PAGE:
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Category: reflections on love

“Death is nothing at all…” – Henry Scott Holland

St_Paul's_by_Thomas_Hosmer_Shepherd_(early_19th_century)

     “St Paul’s Cathedral 

 

           Thomas Hosmer Shepherd


                          _____________

 

upon learning of the recent demise 

of my younger sister, my only sibling,

a friend sent me the following passage

 


    “Death is nothing at all. It does not count. I have only slipped away 

     into the next room. Nothing has happened. Everything remains 

     exactly as it was. I am I, and you are you, and the old life that we 

     lived so fondly together is untouched, unchanged. Whatever we 

     were to each other, that we are still. Call me by the old familiar 

     name. Speak of me in the easy way which you always used. Put 

     no difference into your tone. Wear no forced air of solemnity or 

     sorrow. Laugh as we always laughed at the little jokes that we 

     enjoyed together. Play, smile, think of me, pray for me. Let my 

     name be ever the household word that it always was. Let it be 

     spoken without an effort, without the ghost of a shadow upon it. 

     Life means all that it ever meant. It is the same as it ever was. 

     There is absolute and unbroken continuity. What is this death 

     but a negligible accident? Why should I be out of mind because 

     I am out of sight? I am but waiting for you, for an interval, 

     somewhere very near, just round the corner. All is well. Nothing 

     is hurt; nothing is lost. One brief moment and all will be as it was 

     before. How we shall laugh at the trouble of parting when we 

     meet again!”


 

it is usually presented as a poem, but 

was part of a sermon, rather, given by 

Henry Scott Holland, the very pastor 

who composed it, at St Paul’s 

Cathedral, in London, after the death 

of Edward Vll

 

listen

 


it expresses well the experience I’ve

had with others of my beloved 

departed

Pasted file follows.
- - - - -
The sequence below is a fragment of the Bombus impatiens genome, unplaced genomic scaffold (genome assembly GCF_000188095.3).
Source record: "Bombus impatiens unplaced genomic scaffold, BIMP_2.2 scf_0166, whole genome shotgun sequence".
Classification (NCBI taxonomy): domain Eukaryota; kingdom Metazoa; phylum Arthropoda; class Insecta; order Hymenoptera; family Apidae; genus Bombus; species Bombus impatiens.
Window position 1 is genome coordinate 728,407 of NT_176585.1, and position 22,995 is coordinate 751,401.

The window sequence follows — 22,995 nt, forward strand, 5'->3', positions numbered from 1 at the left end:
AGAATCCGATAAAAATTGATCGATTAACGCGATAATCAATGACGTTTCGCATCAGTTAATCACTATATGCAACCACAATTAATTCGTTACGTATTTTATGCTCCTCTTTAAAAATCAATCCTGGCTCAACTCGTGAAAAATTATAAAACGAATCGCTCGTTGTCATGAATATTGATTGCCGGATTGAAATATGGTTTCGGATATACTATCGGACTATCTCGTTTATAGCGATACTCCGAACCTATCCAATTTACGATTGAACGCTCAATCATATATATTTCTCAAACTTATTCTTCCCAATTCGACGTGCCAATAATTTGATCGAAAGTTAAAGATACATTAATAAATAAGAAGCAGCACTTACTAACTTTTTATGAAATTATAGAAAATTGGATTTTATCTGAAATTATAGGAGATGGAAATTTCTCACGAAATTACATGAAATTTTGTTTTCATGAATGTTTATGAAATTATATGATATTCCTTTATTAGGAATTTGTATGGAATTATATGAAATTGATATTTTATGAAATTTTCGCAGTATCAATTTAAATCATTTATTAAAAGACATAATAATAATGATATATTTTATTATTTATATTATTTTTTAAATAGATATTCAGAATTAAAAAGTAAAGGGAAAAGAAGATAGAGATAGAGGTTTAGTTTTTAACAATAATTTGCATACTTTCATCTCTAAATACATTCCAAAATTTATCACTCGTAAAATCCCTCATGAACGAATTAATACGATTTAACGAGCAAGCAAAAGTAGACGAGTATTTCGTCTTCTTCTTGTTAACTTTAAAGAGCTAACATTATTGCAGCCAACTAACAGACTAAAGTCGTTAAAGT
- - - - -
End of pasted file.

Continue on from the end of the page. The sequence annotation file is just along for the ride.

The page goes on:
intimations of my sister are already 

popping up in my reality, soon, I told 

another friend, I’ll be talking to her 

more often than when she was not 

gone

 

much as is the case with my father, 

for instance, away some 30 years 

now, but an abiding presence, 

however mystical, still, and, 

it appears, forever

 

I consider myself profoundly 

blessed

 


R ! chard

 

 

 

“Requiem” – Antonin Dvorak

1024px-Notre_Dame_de_Chartres.jpg


        Chartres Cathedral – View from south-east


                           _____________________

 

                                               for Donna

 


a few days before a dear friend was due 

to pass away, which is to say with medical 

assistance, I had taped from television, 

whether coincidentally or not, Antonin 

Dvorak’s “Requiem”, though I hadn’t yet 

listened to it

 

on the day of the procedure, I lit candles, 

put the music on, and sat in attendance 

as its flights of angels s[a]ng [her] to

[her] rest

 

the piece is somber, probably reserved for

somber occasions, but upon their instance, 

the work is glorious, and salutary

 

here, it is performed at the Cathedral

of Chartres, suffused with the solemnity 

and the splendour appropriate to such 

a fateful moment   

 

may you journey forth in peace, 

dear friend

 

 

R ! chard 

 

 

 

“The Seven Last Words of Our Saviour on the Cross” – Joseph Haydn

lord-s-crucifixion-1990.jpg!Large.jpg

     Lord´s Crucifixion (1990) 

 

           George Stefanescu

 

               ____________

 

 

my sister is not well, her situation, 

though blessed throughout with 

grace, is dire, in such moments I 

turn to music for consolation, for 

courage, and for a serene 

acquiescence to whatever might 

be the outcome, the hour that I 

spend thus with her becomes in

that light a meditation, a mass,

private prayer

 

I’ve lit a trinity of candles in her

honour, one nearby for our dad,

gone these already thirty years, 

on something of an altar I’ve 

fashioned, however all the while 

unconsciously, about my 

fireplace, by their flickering 

silence, I find a place for 

solemn contemplation 

 

The Seven Last Words of Our

Saviour on the Cross is to my 

mind Haydn’s greatest 

masterpiece, its subject is

self-explanatory, but you might

want to read again here what I 

wrote about it earlier for 

greater context 

 

it is sung in the Oratorio de la

Santa Cueva, the Oratory of 

the Holy Cave, in Cádiz, Spain

for which it had been originally

composed

 

it is transcendent

 

 

R ! chard

 

 

 

Symphony no 7 – Anton Bruckner

cathedral-1991.jpg!Large.jpg

   Cathedral (1991) 

 

          George Stefanescu

 

                          _________

 

 

it’s funny, upon the imminent demise of

of my only sister, I chose to listen to,